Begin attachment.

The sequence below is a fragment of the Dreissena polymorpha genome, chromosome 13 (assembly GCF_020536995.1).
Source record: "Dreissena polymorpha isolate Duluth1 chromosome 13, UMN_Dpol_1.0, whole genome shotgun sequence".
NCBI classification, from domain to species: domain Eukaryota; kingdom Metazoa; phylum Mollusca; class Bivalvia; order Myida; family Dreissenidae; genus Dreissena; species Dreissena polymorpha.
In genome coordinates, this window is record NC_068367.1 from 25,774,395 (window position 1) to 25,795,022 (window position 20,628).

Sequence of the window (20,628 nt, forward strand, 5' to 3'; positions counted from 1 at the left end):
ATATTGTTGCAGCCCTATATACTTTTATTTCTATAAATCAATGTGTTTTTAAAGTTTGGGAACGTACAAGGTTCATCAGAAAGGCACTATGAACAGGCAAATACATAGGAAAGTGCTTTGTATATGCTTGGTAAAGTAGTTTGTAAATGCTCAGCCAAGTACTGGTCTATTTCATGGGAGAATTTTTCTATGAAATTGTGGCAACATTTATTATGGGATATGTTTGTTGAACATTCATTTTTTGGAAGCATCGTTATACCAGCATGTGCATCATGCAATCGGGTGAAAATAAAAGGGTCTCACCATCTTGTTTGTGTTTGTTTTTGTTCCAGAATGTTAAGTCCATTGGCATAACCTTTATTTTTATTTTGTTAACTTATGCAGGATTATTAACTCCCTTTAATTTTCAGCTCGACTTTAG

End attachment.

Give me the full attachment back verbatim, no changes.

The sequence below is a fragment of the Dreissena polymorpha genome, chromosome 13 (assembly GCF_020536995.1).
Source record: "Dreissena polymorpha isolate Duluth1 chromosome 13, UMN_Dpol_1.0, whole genome shotgun sequence".
NCBI classification, from domain to species: domain Eukaryota; kingdom Metazoa; phylum Mollusca; class Bivalvia; order Myida; family Dreissenidae; genus Dreissena; species Dreissena polymorpha.
In genome coordinates, this window is record NC_068367.1 from 25,774,395 (window position 1) to 25,795,022 (window position 20,628).

Sequence of the window (20,628 nt, forward strand, 5' to 3'; positions counted from 1 at the left end):
ATATTGTTGCAGCCCTATATACTTTTATTTCTATAAATCAATGTGTTTTTAAAGTTTGGGAACGTACAAGGTTCATCAGAAAGGCACTATGAACAGGCAAATACATAGGAAAGTGCTTTGTATATGCTTGGTAAAGTAGTTTGTAAATGCTCAGCCAAGTACTGGTCTATTTCATGGGAGAATTTTTCTATGAAATTGTGGCAACATTTATTATGGGATATGTTTGTTGAACATTCATTTTTTGGAAGCATCGTTATACCAGCATGTGCATCATGCAATCGGGTGAAAATAAAAGGGTCTCACCATCTTGTTTGTGTTTGTTTTTGTTCCAGAATGTTAAGTCCATTGGCATAACCTTTATTTTTATTTTGTTAACTTATGCAGGATTATTAACTCCCTTTAATTTTCAGCTCGACTTTAG